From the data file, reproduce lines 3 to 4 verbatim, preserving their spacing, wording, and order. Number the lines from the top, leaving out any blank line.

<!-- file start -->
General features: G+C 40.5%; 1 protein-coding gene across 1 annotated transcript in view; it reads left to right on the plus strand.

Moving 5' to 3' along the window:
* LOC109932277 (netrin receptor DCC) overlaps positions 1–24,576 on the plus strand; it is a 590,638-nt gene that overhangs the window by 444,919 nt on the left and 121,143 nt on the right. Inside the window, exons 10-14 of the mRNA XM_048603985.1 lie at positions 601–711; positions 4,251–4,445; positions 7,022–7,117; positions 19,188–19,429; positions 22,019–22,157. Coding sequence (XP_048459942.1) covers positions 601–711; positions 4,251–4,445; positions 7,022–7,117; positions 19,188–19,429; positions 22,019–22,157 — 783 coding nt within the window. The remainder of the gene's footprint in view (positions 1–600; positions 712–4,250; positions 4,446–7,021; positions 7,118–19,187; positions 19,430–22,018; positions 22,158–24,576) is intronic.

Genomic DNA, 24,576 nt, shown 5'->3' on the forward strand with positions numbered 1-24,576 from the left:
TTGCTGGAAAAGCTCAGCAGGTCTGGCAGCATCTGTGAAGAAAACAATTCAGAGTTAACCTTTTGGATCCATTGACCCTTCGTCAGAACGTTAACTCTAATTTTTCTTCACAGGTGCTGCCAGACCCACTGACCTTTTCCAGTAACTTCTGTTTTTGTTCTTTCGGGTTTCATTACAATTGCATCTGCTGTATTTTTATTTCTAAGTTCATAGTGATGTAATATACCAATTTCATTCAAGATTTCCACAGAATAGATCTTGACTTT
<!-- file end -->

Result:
* LOC109932277 (netrin receptor DCC) overlaps positions 1–24,576 on the plus strand; it is a 590,638-nt gene that overhangs the window by 444,919 nt on the left and 121,143 nt on the right. Inside the window, exons 10-14 of the mRNA XM_048603985.1 lie at positions 601–711; positions 4,251–4,445; positions 7,022–7,117; positions 19,188–19,429; positions 22,019–22,157. Coding sequence (XP_048459942.1) covers positions 601–711; positions 4,251–4,445; positions 7,022–7,117; positions 19,188–19,429; positions 22,019–22,157 — 783 coding nt within the window. The remainder of the gene's footprint in view (positions 1–600; positions 712–4,250; positions 4,446–7,021; positions 7,118–19,187; positions 19,430–22,018; positions 22,158–24,576) is intronic.

Genomic DNA, 24,576 nt, shown 5'->3' on the forward strand with positions numbered 1-24,576 from the left: